That work can be frustrating or annoying goes without saying. That we can do something about it often seems like a forlorn hope.
Great advice on how to maintain your sanity comes from Josh Klein (@joshuaklein) and Bill Jensen (@simpletonbill) in Hacking Work — Breaking Stupid Rules for Smart Results.
“Just two guys who have dedicated [their] professional lives to finding work-arounds to corporate bullshit,” Klein and Jensen argue that rules imposed by employers are for the organization’s benefit — even if that means the employee has a harder time doing his or her job.
“Business’s love of lingering bureaucracy, legacy technologies, and deeply embedded procedures is killing us,” they say. Their recommendation is to “hack work,” or forbidden innovation.
Of particular interest to me were some of their comments around corporate IT. This site features plenty of musings from experts like Susan Cramm (@scramm) and Joe Peppard on what ails IT, but Klein & Jensen deal in the practicalities of working around the department. Between firewalls, procedures, security policies and corporate standards, “IT is more of a barrier to you than an enabler,” they say.
Stuck with clunky or outdated IT-supplied tools? Download open source ones. Can’t share project plans easily? Use Google Docs. Essentially Jensen & Klein advise circumvention of stupid rules for noble intent.
While reading, I started to wonder about IT security. One of their many anecdotes featured a bank employee who figured out a way to improve reporting for senior execs. All he needed to do was connected Microsoft Access to a central database. He did this by calling the software vendor and getting the password.
My guess, based on personal experience, is that was probably the default password and it had not been changed. No harm, until IT security auditors show up and insist all default passwords get changed. Unaware of the hack, IT will inadvertently break our hero’s reporting mechanism.
Nevertheless, they have a point, and the costs imposed by just such a set of corporate rules (IT security) far outweigh the benefits, according to Cormac Herley of Microsoft.
His paper, So Long, And No Thanks for the Externalities: The Rational Rejection of Security Advice by Users (PDF), puts aggregate costs to the damage done by computer hacking and, on the other hand, the cost to users. Herley’s basic premise is that security rules make “an enormous miscalculation: it treats as free a resource that is actually worth $2.6 billion an hour.” His figures were arrived by multiplying the number of online adults in the U.S. times twice the minimum wage.
Now I am someone with IT security in my resumé, a Security+ certification and a responsibility still for IT security. In fact, I wrote a security policy not too long ago designed to thwart some of Jensen & Klein’s suggestions. So, it would be easy to start quibbling. However, all three writers have a point: Many corporate rules would be most cost effective if jettisoned.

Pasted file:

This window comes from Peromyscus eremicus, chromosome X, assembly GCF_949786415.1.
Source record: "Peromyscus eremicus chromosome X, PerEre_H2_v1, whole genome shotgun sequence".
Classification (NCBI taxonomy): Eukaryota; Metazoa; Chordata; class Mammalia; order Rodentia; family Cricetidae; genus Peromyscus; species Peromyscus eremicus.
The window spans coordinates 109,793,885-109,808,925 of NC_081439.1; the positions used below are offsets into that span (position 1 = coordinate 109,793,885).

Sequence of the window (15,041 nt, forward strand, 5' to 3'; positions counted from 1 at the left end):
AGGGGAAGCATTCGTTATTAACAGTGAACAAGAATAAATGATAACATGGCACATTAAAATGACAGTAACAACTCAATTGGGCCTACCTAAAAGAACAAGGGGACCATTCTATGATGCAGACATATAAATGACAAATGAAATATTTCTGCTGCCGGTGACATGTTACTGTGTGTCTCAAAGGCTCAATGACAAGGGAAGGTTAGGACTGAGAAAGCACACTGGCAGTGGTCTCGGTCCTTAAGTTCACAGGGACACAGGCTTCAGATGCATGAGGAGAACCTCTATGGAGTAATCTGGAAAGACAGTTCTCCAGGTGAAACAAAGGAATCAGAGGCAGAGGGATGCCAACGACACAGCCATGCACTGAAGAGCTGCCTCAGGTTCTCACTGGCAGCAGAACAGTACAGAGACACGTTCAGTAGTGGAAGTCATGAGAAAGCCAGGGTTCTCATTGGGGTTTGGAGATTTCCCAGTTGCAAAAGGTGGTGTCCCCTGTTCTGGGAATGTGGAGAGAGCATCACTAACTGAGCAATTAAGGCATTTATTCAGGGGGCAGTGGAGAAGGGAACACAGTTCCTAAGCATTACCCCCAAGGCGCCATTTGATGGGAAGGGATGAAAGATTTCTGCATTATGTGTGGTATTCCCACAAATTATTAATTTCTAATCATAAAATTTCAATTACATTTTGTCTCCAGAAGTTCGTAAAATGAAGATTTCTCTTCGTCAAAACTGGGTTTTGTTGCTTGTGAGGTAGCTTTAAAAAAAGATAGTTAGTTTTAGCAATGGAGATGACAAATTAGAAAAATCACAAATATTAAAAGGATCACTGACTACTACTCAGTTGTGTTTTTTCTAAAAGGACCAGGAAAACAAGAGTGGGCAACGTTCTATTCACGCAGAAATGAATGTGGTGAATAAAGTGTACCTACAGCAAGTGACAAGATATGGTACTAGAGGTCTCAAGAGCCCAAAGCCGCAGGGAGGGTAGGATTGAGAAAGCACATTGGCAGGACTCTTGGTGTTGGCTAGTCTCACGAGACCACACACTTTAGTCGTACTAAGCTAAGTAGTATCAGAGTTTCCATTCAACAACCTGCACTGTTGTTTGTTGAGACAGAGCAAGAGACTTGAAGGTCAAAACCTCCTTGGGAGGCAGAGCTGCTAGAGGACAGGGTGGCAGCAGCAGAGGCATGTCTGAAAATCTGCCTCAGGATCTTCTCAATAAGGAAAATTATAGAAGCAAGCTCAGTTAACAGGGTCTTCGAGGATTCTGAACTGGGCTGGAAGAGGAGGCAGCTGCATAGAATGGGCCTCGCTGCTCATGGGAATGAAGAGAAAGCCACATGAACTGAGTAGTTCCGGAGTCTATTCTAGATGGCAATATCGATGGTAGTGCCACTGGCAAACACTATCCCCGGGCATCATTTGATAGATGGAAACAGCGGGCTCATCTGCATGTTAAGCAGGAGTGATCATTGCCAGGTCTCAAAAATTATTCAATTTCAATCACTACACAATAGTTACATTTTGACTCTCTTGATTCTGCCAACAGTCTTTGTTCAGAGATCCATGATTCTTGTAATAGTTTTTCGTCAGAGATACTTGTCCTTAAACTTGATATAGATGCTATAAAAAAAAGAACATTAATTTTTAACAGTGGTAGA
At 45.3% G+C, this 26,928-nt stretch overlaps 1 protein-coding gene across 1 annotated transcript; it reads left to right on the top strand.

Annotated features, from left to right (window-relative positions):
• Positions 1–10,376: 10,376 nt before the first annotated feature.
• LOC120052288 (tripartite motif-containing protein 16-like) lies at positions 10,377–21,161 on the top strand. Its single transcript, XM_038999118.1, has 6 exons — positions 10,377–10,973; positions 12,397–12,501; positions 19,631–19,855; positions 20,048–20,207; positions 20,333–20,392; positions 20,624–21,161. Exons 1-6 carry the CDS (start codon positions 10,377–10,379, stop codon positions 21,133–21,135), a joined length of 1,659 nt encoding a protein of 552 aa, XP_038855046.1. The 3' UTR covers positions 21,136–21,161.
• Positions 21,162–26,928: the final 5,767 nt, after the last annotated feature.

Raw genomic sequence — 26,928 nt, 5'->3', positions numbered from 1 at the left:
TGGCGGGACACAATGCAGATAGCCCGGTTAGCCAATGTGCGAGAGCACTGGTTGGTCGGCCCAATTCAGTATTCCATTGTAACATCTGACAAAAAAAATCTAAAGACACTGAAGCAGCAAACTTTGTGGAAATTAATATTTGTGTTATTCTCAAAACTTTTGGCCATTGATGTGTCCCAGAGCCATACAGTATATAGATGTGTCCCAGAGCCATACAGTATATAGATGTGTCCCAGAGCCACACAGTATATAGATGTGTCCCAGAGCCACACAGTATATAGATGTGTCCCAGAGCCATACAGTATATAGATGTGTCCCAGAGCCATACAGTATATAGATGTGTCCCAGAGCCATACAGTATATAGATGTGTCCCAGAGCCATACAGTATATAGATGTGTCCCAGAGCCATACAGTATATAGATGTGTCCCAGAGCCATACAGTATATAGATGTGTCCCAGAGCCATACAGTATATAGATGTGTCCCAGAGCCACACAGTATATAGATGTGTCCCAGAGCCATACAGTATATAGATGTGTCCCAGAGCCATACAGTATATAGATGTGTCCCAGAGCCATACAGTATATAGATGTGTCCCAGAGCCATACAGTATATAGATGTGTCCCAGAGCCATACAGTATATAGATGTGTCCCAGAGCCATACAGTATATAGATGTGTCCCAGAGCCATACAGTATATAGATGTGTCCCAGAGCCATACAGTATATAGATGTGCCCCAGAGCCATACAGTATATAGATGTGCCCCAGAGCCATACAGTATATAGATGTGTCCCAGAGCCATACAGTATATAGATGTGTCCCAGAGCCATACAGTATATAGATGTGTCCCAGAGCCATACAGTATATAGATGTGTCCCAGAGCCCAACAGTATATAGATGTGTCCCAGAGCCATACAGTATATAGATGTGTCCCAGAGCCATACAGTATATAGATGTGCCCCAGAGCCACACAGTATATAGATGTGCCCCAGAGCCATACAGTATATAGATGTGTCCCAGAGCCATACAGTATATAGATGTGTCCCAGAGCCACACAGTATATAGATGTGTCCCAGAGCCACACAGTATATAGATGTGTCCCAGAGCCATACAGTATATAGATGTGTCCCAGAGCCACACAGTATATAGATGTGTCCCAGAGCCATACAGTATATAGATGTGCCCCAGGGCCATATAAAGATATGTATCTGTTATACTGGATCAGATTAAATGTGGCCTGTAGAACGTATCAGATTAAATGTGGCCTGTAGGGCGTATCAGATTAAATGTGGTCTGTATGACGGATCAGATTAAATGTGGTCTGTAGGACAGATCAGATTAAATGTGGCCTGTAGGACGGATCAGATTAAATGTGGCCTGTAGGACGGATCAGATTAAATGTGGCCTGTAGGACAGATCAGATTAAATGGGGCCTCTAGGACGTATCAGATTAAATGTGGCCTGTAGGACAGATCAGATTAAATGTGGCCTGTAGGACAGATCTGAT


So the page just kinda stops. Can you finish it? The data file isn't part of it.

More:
My only concern is that uninitiated hackers would jump in too soon and make a bigger mess than the one they hoped to fix. Acknowledging there is a “dark side,” Klein & Jensen do caution against that by becoming familiar with the systems you are trying to hack.
Meanwhile, Harvard Business Review (HBR) blogger, Gill Corkindale, offers some personal advice on dealing with work-related pressures. Although an executive coach, we’ll call her a “work-life-balance hacker” for now. Corkindale suggests detaching yourself from work from time to time for the mental well being of yourself and those around you. Her tips:
1. Be honest about how much time you spend at work and why. Are long hours at the office due to workload? Or are you trying to impress someone? Or are you just poor at time management?
2. Manage your energy, not your time. Based on the classic HBR article of the same name, this advice does what it says on the tin.
3. Identify and banish time-stealers. Cut out demanding people, unnecessary meetings and bad habits. “This should help you feel more in charge of your agenda,” Corkindale says.
4. Find a buddy or mentor at work. Don’t burden your partner at home with work problems. “One friend of mine meets a colleague weekly and they are each allowed a half an hour to rant and rave,” Corkindale says.
5. Treat time outside work as sacrosanct and refresh yourself. For the sake of your sanity and health, you need to replenish outside of work.
6. Remind yourself that you are much more than your job. Don’t identify too closely with work and “think about your definition of personal success,” Corkindale advises.
As for the hacking, make sure it is important to remember that it is both for your and the company’s benefit. If you can’t back up your hacks with real value, then all you are doing is using others for your own gain, Klein & Jensen say. “In hacker’s lingo, that’s ‘being a dick.’ Don’t be a dick.”
Sound advice, indeed.
More about Hacking Work can be found on this site here.